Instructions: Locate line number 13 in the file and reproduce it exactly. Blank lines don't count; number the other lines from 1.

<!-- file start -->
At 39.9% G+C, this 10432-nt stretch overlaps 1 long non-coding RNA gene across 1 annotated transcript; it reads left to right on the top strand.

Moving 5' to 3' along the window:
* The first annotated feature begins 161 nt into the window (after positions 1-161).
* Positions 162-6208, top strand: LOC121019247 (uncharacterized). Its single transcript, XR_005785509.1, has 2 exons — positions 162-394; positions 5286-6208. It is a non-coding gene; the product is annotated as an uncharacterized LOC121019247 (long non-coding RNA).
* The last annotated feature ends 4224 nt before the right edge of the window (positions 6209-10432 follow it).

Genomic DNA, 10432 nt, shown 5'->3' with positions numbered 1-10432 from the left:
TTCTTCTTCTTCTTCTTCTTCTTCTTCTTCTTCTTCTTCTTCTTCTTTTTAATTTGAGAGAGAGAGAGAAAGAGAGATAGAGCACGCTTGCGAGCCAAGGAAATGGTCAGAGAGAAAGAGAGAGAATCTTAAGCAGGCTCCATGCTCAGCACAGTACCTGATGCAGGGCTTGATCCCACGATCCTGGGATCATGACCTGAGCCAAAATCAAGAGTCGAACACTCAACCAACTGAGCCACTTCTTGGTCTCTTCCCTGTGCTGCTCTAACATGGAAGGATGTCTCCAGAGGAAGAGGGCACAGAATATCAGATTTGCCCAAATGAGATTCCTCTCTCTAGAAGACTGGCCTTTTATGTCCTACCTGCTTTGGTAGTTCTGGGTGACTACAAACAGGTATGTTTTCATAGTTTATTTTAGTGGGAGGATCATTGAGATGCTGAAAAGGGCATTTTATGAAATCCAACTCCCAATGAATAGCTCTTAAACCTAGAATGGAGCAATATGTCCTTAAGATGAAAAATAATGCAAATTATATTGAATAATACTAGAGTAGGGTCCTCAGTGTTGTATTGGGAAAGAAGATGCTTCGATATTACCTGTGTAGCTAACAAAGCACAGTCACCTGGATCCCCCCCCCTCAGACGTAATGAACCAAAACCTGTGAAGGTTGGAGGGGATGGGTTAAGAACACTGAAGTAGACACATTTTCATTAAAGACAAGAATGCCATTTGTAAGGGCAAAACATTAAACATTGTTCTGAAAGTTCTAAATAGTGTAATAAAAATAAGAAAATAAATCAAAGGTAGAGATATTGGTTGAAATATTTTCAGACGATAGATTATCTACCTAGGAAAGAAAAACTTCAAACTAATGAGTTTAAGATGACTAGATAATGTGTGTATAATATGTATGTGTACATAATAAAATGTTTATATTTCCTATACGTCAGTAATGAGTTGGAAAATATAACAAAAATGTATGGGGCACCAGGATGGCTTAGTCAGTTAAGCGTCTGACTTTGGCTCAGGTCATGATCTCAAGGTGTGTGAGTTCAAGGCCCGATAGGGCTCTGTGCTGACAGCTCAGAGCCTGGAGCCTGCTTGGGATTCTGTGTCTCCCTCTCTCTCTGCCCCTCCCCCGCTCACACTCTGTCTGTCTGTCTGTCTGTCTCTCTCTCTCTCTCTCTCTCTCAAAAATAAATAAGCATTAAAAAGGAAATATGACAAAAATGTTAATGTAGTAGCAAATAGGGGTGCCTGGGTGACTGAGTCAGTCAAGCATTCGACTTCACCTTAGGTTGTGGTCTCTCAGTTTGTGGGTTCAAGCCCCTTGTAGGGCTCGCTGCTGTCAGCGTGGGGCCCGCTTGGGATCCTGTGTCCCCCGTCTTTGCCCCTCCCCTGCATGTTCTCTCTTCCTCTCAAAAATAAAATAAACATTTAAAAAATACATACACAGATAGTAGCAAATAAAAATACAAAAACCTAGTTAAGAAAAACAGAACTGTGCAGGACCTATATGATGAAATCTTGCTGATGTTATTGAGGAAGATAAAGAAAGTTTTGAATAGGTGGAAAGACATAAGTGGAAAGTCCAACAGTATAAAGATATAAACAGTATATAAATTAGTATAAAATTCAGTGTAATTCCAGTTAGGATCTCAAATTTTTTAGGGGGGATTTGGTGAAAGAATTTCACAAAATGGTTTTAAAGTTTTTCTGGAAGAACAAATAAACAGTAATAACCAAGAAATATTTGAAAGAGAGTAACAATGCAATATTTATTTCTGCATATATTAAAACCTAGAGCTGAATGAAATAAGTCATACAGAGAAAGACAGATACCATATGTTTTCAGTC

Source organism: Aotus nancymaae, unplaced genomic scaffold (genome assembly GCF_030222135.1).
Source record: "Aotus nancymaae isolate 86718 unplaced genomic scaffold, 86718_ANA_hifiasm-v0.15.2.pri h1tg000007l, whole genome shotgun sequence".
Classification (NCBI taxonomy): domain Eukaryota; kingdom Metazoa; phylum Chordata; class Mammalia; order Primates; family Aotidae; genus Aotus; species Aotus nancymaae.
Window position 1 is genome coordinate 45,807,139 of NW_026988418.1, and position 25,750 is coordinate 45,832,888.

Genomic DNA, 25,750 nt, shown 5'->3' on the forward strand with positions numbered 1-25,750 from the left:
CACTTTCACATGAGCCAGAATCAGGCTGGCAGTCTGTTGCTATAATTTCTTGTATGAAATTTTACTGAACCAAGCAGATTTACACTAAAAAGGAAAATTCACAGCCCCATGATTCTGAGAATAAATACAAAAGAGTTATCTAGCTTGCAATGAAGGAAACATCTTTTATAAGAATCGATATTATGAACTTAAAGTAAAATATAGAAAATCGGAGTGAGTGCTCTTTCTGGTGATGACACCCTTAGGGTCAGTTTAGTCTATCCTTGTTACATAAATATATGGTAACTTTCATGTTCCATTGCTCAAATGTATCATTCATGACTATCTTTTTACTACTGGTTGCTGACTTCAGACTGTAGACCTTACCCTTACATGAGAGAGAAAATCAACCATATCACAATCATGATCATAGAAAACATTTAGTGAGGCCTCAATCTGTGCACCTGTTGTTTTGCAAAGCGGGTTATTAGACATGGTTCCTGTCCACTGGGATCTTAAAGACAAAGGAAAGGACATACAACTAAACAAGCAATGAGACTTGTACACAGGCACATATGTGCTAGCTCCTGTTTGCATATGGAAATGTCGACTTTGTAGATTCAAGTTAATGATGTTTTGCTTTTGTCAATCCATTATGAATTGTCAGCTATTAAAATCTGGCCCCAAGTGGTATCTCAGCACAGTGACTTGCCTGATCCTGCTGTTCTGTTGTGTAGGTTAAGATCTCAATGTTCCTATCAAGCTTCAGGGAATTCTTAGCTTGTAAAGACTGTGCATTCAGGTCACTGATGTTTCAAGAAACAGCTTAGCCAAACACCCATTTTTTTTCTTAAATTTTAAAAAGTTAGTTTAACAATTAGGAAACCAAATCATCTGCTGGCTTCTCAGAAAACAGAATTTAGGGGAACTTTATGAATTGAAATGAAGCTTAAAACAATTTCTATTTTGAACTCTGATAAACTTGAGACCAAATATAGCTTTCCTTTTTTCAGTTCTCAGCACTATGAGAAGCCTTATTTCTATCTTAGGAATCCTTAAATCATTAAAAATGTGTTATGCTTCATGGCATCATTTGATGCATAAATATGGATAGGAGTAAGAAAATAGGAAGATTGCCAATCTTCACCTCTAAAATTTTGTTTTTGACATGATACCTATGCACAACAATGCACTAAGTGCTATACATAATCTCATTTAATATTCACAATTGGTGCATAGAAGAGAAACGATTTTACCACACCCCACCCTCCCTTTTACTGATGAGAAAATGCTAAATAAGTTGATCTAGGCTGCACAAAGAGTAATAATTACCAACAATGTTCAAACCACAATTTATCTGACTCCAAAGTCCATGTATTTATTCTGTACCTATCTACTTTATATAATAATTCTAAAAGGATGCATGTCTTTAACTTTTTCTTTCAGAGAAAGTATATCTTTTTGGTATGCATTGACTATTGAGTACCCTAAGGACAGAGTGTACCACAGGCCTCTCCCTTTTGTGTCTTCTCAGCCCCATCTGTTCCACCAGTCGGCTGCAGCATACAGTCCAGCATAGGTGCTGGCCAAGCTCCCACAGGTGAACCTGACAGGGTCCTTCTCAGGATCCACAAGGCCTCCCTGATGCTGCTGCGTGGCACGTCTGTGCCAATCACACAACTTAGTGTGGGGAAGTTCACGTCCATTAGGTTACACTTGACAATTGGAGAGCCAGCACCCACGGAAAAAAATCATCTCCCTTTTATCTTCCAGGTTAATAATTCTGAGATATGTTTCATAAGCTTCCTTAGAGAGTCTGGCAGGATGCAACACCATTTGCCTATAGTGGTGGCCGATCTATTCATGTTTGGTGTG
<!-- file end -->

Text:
CACTTTCACATGAGCCAGAATCAGGCTGGCAGTCTGTTGCTATAATTTCTTGTATGAAATTTTACTGAACCAAGCAGATTTACACTAAAAAGGAAAATTCACAGCCCCATGATTCTGAGAATAAATACAAAAGAGTTATCTAGCTTGCAATGAAGGAAACATCTTTTATAAGAATCGATATTATGAACTTAAAGTAAAATATAGAAAATCGGAGTGAGTGCTCTTTCTGGTGATGACACCCTTAGGGTCAGTTTAGTCTATCCTTGTTACATAAATATATGGTAACTTTCATGTTCCATTGCTCAAATGTATCATTCATGACTATCTTTTTACTACTGGTTGCTGACTTCAGACTGTAGACCTTACCCTTACATGAGAGAGAAAATCAACCATATCACAATCATGATCATAGAAAACATTTAGTGAGGCCTCAATCTGTGCACCTGTTGTTTTGCAAAGCGGGTTATTAGACATGGTTCCTGTCCACTGGGATCTTAAAGACAAAGGAAAGGACATACAACTAAACAAGCAATGAGACTTGTACACAGGCACATATGTGCTAGCTCCTGTTTGCATATGGAAATGTCGACTTTGTAGATTCAAGTTAATGATGTTTTGCTTTTGTCAATCCATTATGAATTGTCAGCTATTAAAATCTGGCCCCAAGTGGTATCTCAGCACAGTGACTTGCCTGATCCTGCTGTTCTGTTGTGTAGGTTAAGATCTCAATGTTCCTATCAAGCTTCAGGGAATTCTTAGCTTGTAAAGACTGTGCATTCAGGTCACTGATGTTTCAAGAAACAGCTTAGCCAAACACCCATTTTTTTTCTTAAATTTTAAAAAGTTAGTTTAACAATTAGGAAACCAAATCATCTGCTGGCTTCTCAGAAAACAGAATTTAGGGGAACTTTATGAATTGAAATGAAGCTTAAAACAATTTCTATTTTGAACTCTGATAAACTTGAGACCAAATATAGCTTTCCTTTTTTCAGTTCTCAGCACTATGAGAAGCCTTATTTCTATCTTAGGAATCCTTAAATCATTAAAAATGTGTTATGCTTCATGGCATCATTTGATGCATAAATATGGATAGGAGTAAGAAAATAGGAAGATTGCCAATCTTCACCTCTAAAATTTTGTTTTTGACATGATACCTATGCACAACAATGCACTAAGTGCTATACATAATCTCATTTAATATTCACAATTGGTGCATAGAAGAGAAACGATTTTACCACACCCCACCCTCCCTTTTACTGATGAGAAAATGCTAAATAAGTTGATCTAGGCTGCACAAAGAGTAATAATTACCAACAATGTTCAAACCACAATTTATCTGACTCCAAAGTCCATGTATTTATTCTGTACCTATCTACTTTATATAATAATTCTAAAAGGATGCATGTCTTTAACTTTTTCTTTCAGAGAAAGTATATCTTTTTGGTATGCATTGACTATTGAGTACCCTAAGGACAGAGTGTACCACAGGCCTCTCCCTTTTGTGTCTTCTCAGCCCCATCTGTTCCACCAGTCGGCTGCAGCATACAGTCCAGCATAGGTGCTGGCCAAGCTCCCACAGGTGAACCTGACAGGGTCCTTCTCAGGATCCACAAGGCCTCCCTGATGCTGCTGCGTGGCACGTCTGTGCCAATCACACAACTTAGTGTGGGGAAGTTCACGTCCATTAGGTTACACTTGACAATTGGAGAGCCAGCACCCACGGAAAAAAATCATCTCCCTTTTATCTTCCAGGTTAATAATTCTGAGATATGTTTCATAAGCTTCCTTAGAGAGTCTGGCAGGATGCAACACCATTTGCCTATAGTGGTGGCCGATCTATTCATGTTTGGTGTG